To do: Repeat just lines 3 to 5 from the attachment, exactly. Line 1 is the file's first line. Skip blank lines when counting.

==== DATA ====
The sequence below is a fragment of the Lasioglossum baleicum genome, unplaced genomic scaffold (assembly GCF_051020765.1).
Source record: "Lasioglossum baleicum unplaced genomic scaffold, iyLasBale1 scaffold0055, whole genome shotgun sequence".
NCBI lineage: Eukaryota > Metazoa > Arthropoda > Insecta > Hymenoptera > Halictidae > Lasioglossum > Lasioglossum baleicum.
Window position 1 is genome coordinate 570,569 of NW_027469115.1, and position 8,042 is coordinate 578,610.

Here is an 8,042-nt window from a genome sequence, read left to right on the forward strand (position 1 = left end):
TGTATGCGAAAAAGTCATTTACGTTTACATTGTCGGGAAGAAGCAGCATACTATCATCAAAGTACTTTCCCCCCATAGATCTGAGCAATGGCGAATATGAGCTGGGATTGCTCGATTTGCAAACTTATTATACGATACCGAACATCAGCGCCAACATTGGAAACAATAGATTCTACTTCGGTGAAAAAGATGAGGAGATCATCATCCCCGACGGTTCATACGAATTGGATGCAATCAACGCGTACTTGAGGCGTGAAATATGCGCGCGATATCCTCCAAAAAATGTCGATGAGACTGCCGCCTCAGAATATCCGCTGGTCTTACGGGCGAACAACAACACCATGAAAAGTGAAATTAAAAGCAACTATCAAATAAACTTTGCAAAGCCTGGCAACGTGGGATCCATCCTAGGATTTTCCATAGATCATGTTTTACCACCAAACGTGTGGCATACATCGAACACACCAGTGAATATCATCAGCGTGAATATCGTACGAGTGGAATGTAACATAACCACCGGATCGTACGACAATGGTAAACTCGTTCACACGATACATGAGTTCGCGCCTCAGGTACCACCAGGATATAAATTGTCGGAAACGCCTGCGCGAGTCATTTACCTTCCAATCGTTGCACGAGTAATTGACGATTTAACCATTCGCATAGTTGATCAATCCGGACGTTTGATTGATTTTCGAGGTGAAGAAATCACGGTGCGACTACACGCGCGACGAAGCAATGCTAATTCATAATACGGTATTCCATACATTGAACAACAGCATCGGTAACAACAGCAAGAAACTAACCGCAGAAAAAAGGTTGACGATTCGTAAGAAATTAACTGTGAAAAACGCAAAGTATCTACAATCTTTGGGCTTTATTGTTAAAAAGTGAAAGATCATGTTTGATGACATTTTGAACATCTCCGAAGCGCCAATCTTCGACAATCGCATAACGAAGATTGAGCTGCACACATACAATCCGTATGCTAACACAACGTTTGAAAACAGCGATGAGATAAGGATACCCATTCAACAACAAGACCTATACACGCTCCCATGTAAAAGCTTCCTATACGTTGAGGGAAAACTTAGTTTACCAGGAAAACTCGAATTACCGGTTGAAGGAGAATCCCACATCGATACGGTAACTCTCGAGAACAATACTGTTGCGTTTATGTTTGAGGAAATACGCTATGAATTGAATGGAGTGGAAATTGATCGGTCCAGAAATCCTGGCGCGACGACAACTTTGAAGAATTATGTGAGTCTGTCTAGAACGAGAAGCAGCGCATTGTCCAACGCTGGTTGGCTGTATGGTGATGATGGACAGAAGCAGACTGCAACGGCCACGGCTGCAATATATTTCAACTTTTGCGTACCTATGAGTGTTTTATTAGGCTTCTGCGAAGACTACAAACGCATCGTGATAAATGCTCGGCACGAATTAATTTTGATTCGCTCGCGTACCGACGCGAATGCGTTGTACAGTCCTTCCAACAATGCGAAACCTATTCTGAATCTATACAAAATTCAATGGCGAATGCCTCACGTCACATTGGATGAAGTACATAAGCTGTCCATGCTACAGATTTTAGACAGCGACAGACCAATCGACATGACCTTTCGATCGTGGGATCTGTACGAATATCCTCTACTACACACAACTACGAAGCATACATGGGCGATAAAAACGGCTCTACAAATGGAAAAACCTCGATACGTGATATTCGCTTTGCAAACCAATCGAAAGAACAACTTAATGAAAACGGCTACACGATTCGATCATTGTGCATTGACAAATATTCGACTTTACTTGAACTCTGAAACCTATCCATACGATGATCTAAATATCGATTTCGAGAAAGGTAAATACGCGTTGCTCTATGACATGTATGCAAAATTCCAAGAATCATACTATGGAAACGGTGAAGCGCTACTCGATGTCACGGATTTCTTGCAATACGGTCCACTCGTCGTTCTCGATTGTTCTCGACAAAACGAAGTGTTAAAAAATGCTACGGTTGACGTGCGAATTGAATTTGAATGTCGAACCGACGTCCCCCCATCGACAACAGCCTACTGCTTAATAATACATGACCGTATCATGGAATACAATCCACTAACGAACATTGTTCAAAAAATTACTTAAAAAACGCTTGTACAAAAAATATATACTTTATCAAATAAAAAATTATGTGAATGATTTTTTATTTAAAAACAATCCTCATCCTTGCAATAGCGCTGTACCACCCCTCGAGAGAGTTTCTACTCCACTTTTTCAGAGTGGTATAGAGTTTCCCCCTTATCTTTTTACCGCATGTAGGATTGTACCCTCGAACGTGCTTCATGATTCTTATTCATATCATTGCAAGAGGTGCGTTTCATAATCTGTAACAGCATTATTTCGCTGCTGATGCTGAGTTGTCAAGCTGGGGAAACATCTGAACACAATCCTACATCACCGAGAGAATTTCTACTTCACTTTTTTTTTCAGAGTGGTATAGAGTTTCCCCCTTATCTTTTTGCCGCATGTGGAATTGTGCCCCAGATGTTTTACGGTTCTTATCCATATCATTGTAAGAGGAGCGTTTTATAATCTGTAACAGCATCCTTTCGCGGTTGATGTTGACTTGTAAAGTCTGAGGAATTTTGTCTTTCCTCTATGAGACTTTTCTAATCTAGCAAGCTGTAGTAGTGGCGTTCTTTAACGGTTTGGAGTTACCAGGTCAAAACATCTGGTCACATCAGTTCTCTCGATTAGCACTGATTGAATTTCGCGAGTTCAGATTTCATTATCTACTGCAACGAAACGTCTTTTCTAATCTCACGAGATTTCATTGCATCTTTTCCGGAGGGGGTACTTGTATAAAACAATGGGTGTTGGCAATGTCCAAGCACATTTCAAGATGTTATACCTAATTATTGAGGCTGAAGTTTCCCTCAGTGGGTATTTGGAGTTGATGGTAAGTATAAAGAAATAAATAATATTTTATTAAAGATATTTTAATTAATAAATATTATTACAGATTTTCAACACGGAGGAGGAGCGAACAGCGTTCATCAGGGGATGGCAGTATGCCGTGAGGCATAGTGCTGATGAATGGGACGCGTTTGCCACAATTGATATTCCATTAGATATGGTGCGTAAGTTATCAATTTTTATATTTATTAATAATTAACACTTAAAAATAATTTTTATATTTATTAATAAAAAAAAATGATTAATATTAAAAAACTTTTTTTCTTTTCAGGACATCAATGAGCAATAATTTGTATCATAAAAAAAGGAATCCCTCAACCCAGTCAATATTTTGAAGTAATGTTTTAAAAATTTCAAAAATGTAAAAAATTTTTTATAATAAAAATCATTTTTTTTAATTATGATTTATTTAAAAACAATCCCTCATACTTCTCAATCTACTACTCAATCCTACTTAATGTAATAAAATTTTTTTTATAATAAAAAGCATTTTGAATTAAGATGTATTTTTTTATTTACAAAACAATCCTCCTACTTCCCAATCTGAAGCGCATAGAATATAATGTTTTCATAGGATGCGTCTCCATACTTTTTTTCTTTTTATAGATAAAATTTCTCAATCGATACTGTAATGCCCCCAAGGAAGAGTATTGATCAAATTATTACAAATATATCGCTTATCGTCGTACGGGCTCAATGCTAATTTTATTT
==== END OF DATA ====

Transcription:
NCBI lineage: Eukaryota > Metazoa > Arthropoda > Insecta > Hymenoptera > Halictidae > Lasioglossum > Lasioglossum baleicum.
Window position 1 is genome coordinate 570,569 of NW_027469115.1, and position 8,042 is coordinate 578,610.

Here is an 8,042-nt window from a genome sequence, read left to right on the forward strand (position 1 = left end):